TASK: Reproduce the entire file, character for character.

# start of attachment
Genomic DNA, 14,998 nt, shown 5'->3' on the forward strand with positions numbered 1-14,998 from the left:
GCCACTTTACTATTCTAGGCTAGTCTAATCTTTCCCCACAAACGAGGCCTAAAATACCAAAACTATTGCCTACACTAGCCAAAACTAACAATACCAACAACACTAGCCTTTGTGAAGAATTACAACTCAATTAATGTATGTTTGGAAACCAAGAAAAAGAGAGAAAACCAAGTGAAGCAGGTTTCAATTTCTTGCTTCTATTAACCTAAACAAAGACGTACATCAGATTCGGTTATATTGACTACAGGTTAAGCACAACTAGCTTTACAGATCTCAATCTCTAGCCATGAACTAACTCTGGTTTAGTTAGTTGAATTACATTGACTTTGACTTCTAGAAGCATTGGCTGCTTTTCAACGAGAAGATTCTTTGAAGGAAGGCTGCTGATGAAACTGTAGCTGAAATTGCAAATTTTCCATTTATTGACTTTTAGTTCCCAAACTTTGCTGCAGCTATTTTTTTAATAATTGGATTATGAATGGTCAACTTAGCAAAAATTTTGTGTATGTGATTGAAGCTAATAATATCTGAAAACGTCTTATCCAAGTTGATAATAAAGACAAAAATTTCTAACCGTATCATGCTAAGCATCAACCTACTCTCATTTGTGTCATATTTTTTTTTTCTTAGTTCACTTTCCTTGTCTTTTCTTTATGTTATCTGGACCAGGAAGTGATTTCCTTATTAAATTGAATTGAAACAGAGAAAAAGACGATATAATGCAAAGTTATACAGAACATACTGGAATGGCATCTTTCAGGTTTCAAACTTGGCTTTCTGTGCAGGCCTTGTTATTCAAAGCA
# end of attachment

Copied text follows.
Genomic DNA, 14,998 nt, shown 5'->3' on the forward strand with positions numbered 1-14,998 from the left:
GCCACTTTACTATTCTAGGCTAGTCTAATCTTTCCCCACAAACGAGGCCTAAAATACCAAAACTATTGCCTACACTAGCCAAAACTAACAATACCAACAACACTAGCCTTTGTGAAGAATTACAACTCAATTAATGTATGTTTGGAAACCAAGAAAAAGAGAGAAAACCAAGTGAAGCAGGTTTCAATTTCTTGCTTCTATTAACCTAAACAAAGACGTACATCAGATTCGGTTATATTGACTACAGGTTAAGCACAACTAGCTTTACAGATCTCAATCTCTAGCCATGAACTAACTCTGGTTTAGTTAGTTGAATTACATTGACTTTGACTTCTAGAAGCATTGGCTGCTTTTCAACGAGAAGATTCTTTGAAGGAAGGCTGCTGATGAAACTGTAGCTGAAATTGCAAATTTTCCATTTATTGACTTTTAGTTCCCAAACTTTGCTGCAGCTATTTTTTTAATAATTGGATTATGAATGGTCAACTTAGCAAAAATTTTGTGTATGTGATTGAAGCTAATAATATCTGAAAACGTCTTATCCAAGTTGATAATAAAGACAAAAATTTCTAACCGTATCATGCTAAGCATCAACCTACTCTCATTTGTGTCATATTTTTTTTTTCTTAGTTCACTTTCCTTGTCTTTTCTTTATGTTATCTGGACCAGGAAGTGATTTCCTTATTAAATTGAATTGAAACAGAGAAAAAGACGATATAATGCAAAGTTATACAGAACATACTGGAATGGCATCTTTCAGGTTTCAAACTTGGCTTTCTGTGCAGGCCTTGTTATTCAAAGCA